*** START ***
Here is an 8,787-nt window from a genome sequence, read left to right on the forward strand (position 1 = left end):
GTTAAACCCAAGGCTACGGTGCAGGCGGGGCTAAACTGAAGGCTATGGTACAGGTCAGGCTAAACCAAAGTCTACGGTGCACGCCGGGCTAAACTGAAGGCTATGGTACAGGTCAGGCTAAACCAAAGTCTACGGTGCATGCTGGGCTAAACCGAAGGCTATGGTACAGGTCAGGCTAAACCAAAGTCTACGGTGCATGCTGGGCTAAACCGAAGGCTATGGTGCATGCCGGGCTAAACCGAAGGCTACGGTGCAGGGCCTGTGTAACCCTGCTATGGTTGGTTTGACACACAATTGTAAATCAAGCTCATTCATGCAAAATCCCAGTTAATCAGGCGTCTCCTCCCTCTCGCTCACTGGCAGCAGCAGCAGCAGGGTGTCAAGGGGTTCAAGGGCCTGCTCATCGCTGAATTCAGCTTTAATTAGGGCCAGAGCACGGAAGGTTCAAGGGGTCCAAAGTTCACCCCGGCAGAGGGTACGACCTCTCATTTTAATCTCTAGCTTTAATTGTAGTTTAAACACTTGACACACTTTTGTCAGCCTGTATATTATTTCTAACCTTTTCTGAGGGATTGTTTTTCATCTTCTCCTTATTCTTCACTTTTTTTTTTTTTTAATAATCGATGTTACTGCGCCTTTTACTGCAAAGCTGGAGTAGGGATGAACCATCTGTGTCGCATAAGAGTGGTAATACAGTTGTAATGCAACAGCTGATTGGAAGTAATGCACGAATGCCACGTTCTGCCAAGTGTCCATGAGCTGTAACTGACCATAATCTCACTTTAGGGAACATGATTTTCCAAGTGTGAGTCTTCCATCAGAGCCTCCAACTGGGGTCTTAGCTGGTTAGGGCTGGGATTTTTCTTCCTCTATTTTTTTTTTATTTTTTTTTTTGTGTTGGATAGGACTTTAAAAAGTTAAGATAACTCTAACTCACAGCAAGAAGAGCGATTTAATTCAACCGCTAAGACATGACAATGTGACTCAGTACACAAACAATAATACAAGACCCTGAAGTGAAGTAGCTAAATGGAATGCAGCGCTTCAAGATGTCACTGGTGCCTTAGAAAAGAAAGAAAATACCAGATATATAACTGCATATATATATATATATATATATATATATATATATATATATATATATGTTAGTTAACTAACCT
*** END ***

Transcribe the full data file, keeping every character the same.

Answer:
Here is an 8,787-nt window from a genome sequence, read left to right on the forward strand (position 1 = left end):
GTTAAACCCAAGGCTACGGTGCAGGCGGGGCTAAACTGAAGGCTATGGTACAGGTCAGGCTAAACCAAAGTCTACGGTGCACGCCGGGCTAAACTGAAGGCTATGGTACAGGTCAGGCTAAACCAAAGTCTACGGTGCATGCTGGGCTAAACCGAAGGCTATGGTACAGGTCAGGCTAAACCAAAGTCTACGGTGCATGCTGGGCTAAACCGAAGGCTATGGTGCATGCCGGGCTAAACCGAAGGCTACGGTGCAGGGCCTGTGTAACCCTGCTATGGTTGGTTTGACACACAATTGTAAATCAAGCTCATTCATGCAAAATCCCAGTTAATCAGGCGTCTCCTCCCTCTCGCTCACTGGCAGCAGCAGCAGCAGGGTGTCAAGGGGTTCAAGGGCCTGCTCATCGCTGAATTCAGCTTTAATTAGGGCCAGAGCACGGAAGGTTCAAGGGGTCCAAAGTTCACCCCGGCAGAGGGTACGACCTCTCATTTTAATCTCTAGCTTTAATTGTAGTTTAAACACTTGACACACTTTTGTCAGCCTGTATATTATTTCTAACCTTTTCTGAGGGATTGTTTTTCATCTTCTCCTTATTCTTCACTTTTTTTTTTTTTTAATAATCGATGTTACTGCGCCTTTTACTGCAAAGCTGGAGTAGGGATGAACCATCTGTGTCGCATAAGAGTGGTAATACAGTTGTAATGCAACAGCTGATTGGAAGTAATGCACGAATGCCACGTTCTGCCAAGTGTCCATGAGCTGTAACTGACCATAATCTCACTTTAGGGAACATGATTTTCCAAGTGTGAGTCTTCCATCAGAGCCTCCAACTGGGGTCTTAGCTGGTTAGGGCTGGGATTTTTCTTCCTCTATTTTTTTTTTATTTTTTTTTTTGTGTTGGATAGGACTTTAAAAAGTTAAGATAACTCTAACTCACAGCAAGAAGAGCGATTTAATTCAACCGCTAAGACATGACAATGTGACTCAGTACACAAACAATAATACAAGACCCTGAAGTGAAGTAGCTAAATGGAATGCAGCGCTTCAAGATGTCACTGGTGCCTTAGAAAAGAAAGAAAATACCAGATATATAACTGCATATATATATATATATATATATATATATATATATATATATATATATGTTAGTTAACTAACCT